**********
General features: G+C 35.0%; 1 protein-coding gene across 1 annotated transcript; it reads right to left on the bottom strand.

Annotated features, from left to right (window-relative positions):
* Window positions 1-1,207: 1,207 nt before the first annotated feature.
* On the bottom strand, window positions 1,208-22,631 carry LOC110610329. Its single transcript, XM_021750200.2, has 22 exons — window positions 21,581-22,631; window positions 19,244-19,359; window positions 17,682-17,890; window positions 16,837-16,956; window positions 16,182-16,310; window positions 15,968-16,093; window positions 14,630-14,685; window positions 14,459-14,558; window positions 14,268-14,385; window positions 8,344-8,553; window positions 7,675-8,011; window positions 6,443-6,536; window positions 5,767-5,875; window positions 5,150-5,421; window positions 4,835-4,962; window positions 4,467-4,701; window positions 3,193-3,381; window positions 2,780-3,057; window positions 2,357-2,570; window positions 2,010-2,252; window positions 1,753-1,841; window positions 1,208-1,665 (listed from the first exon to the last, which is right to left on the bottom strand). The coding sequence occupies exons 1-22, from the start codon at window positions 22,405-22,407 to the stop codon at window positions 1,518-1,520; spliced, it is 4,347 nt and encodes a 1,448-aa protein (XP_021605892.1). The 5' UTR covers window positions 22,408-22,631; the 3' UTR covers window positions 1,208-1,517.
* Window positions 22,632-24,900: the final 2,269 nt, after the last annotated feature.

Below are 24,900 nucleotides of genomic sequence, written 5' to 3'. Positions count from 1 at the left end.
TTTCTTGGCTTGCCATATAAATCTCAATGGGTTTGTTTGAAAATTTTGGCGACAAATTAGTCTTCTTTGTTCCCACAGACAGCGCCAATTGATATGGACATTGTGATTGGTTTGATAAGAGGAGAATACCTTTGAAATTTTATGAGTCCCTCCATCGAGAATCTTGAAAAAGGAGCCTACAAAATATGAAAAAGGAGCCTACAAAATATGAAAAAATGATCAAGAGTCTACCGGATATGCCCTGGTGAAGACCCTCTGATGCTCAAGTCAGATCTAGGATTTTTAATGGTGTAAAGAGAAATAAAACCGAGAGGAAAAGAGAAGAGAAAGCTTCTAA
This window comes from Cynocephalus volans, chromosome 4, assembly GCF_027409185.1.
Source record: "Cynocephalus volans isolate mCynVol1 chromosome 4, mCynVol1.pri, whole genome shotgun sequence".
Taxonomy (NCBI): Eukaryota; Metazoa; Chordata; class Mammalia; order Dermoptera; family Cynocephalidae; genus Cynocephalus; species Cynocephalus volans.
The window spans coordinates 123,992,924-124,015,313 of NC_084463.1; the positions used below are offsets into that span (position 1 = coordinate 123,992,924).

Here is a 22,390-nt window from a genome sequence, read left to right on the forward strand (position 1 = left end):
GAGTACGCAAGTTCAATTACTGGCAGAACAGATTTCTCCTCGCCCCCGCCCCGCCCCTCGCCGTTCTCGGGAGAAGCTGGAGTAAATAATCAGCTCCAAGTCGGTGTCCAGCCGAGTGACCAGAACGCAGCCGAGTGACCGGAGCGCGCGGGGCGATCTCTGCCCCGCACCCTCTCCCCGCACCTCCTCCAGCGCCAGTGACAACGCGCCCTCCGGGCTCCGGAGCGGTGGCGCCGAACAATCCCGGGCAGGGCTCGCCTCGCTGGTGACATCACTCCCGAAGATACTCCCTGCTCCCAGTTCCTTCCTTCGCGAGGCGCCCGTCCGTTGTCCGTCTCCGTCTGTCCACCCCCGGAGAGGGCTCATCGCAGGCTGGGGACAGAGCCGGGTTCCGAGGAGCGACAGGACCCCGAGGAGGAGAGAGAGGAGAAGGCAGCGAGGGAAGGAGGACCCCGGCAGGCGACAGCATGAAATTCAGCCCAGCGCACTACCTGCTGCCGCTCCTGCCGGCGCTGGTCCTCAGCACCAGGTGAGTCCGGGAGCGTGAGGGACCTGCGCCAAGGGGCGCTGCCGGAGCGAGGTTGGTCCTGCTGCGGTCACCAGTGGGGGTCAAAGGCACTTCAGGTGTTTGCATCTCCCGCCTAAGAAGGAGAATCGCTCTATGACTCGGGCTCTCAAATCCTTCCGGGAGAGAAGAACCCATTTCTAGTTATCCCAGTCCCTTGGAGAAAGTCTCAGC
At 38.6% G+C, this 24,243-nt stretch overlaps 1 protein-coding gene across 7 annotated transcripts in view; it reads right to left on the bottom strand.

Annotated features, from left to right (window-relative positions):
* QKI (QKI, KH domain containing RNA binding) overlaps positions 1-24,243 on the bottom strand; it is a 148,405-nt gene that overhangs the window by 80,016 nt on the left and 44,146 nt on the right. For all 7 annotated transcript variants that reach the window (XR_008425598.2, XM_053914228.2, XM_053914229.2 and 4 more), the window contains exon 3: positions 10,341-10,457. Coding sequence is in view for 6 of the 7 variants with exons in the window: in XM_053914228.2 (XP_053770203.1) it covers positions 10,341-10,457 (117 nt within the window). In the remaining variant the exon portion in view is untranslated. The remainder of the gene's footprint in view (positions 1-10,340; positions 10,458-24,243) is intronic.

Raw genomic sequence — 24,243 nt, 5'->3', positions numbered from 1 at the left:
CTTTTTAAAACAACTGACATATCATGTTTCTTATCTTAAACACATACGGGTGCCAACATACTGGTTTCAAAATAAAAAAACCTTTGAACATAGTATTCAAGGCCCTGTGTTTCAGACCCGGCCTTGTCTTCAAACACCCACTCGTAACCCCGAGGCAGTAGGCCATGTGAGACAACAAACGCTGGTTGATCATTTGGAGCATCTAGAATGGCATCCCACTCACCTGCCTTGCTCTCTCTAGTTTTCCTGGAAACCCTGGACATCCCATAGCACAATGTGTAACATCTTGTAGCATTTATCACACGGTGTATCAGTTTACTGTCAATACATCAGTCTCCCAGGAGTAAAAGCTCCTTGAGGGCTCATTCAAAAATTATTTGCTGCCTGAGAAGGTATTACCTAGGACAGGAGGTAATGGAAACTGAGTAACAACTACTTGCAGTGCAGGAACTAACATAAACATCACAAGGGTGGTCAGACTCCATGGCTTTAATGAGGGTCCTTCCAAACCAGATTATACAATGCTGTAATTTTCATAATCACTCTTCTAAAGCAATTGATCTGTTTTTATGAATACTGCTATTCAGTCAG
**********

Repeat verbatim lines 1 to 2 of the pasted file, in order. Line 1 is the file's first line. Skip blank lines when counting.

General features: G+C 35.0%; 1 protein-coding gene across 1 annotated transcript; it reads right to left on the bottom strand.

Annotated features, from left to right (window-relative positions):